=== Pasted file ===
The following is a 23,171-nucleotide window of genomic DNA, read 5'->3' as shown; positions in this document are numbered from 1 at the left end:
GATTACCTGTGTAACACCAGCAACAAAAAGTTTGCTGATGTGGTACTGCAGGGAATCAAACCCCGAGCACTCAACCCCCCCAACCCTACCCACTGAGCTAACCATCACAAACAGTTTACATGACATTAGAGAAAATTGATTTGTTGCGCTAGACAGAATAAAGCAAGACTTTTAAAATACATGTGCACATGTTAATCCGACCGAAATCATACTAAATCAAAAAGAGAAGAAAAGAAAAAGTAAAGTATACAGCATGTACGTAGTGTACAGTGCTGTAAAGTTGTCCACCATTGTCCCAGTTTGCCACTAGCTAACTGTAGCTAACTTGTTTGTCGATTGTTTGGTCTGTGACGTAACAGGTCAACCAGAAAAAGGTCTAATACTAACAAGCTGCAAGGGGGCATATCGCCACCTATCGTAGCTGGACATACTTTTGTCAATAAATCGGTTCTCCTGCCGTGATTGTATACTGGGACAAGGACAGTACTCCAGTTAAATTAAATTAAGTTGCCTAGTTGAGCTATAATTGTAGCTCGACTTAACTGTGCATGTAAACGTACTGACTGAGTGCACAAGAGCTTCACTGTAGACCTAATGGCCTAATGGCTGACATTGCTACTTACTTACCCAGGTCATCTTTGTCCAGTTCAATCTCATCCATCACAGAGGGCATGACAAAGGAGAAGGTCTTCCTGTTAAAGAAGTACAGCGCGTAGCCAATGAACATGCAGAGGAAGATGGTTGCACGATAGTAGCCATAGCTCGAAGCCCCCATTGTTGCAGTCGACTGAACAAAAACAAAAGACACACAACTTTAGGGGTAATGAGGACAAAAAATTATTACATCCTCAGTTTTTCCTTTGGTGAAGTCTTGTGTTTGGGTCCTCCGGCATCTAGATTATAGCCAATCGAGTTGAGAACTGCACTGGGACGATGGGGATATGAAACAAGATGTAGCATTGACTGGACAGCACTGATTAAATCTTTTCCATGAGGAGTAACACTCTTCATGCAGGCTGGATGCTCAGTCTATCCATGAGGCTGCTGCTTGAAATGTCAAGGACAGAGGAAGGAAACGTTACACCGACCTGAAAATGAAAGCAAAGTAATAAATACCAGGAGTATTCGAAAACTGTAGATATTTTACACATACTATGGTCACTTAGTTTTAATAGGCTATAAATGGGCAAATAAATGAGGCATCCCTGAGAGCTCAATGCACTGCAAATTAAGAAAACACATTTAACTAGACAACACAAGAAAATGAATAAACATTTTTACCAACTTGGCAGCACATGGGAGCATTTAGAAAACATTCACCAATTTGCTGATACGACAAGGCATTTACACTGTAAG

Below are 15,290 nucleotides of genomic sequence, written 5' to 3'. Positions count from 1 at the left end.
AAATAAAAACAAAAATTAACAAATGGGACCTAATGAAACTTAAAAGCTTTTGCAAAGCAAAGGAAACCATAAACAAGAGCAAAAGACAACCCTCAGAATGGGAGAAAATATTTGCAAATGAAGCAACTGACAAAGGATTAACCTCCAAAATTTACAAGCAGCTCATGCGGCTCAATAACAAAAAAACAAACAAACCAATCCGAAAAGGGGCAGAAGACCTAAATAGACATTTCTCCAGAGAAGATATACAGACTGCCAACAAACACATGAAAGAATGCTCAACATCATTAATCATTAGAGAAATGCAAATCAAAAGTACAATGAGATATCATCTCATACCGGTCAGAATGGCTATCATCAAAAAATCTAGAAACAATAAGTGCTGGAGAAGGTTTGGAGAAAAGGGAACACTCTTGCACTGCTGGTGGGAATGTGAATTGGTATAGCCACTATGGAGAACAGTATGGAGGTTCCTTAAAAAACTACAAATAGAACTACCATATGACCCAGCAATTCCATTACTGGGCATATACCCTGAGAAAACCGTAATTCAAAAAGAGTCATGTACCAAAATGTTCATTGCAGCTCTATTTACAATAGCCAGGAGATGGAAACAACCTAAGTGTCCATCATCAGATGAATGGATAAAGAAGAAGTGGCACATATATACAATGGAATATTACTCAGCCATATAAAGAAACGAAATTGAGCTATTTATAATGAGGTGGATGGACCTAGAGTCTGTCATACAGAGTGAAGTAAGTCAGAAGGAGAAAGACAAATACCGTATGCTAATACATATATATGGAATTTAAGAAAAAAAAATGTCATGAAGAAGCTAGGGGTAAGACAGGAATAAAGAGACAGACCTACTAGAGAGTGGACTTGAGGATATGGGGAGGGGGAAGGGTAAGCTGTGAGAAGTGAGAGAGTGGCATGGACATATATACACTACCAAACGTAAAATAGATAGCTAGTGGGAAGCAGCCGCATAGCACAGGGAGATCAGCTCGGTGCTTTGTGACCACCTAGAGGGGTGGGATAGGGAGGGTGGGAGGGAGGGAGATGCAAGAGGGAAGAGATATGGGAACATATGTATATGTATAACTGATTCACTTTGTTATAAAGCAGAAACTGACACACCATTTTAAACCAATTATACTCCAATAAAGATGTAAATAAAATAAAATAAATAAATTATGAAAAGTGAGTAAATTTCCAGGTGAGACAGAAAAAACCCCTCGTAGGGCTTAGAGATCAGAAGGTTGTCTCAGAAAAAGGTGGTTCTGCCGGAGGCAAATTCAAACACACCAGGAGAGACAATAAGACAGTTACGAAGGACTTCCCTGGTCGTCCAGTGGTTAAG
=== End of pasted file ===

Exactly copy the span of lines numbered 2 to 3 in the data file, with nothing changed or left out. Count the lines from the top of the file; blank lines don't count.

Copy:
GATTACCTGTGTAACACCAGCAACAAAAAGTTTGCTGATGTGGTACTGCAGGGAATCAAACCCCGAGCACTCAACCCCCCCAACCCTACCCACTGAGCTAACCATCACAAACAGTTTACATGACATTAGAGAAAATTGATTTGTTGCGCTAGACAGAATAAAGCAAGACTTTTAAAATACATGTGCACATGTTAATCCGACCGAAATCATACTAAATCAAAAAGAGAAGAAAAGAAAAAGTAAAGTATACAGCATGTACGTAGTGTACAGTGCTGTAAAGTTGTCCACCATTGTCCCAGTTTGCCACTAGCTAACTGTAGCTAACTTGTTTGTCGATTGTTTGGTCTGTGACGTAACAGGTCAACCAGAAAAAGGTCTAATACTAACAAGCTGCAAGGGGGCATATCGCCACCTATCGTAGCTGGACATACTTTTGTCAATAAATCGGTTCTCCTGCCGTGATTGTATACTGGGACAAGGACAGTACTCCAGTTAAATTAAATTAAGTTGCCTAGTTGAGCTATAATTGTAGCTCGACTTAACTGTGCATGTAAACGTACTGACTGAGTGCACAAGAGCTTCACTGTAGACCTAATGGCCTAATGGCTGACATTGCTACTTACTTACCCAGGTCATCTTTGTCCAGTTCAATCTCATCCATCACAGAGGGCATGACAAAGGAGAAGGTCTTCCTGTTAAAGAAGTACAGCGCGTAGCCAATGAACATGCAGAGGAAGATGGTTGCACGATAGTAGCCATAGCTCGAAGCCCCCATTGTTGCAGTCGACTGAACAAAAACAAAAGACACACAACTTTAGGGGTAATGAGGACAAAAAATTATTACATCCTCAGTTTTTCCTTTGGTGAAGTCTTGTGTTTGGGTCCTCCGGCATCTAGATTATAGCCAATCGAGTTGAGAACTGCACTGGGACGATGGGGATATGAAACAAGATGTAGCATTGACTGGACAGCACTGATTAAATCTTTTCCATGAGGAGTAACACTCTTCATGCAGGCTGGATGCTCAGTCTATCCATGAGGCTGCTGCTTGAAATGTCAAGGACAGAGGAAGGAAACGTTACACCGACCTGAAAATGAAAGCAAAGTAATAAATACCAGGAGTATTCGAAAACTGTAGATATTTTACACATACTATGGTCACTTAGTTTTAATAGGCTATAAATGGGCAAATAAATGAGGCATCCCTGAGAGCTCAATGCACTGCAAATTAAGAAAACACATTTAACTAGACAACACAAGAAAATGAATAAACATTTTTACCAACTTGGCAGCACATGGGAGCATTTAGAAAACATTCACCAATTTGCTGATACGACAAGGCATTTACACTGTAAG

Below are 15,290 nucleotides of genomic sequence, written 5' to 3'. Positions count from 1 at the left end.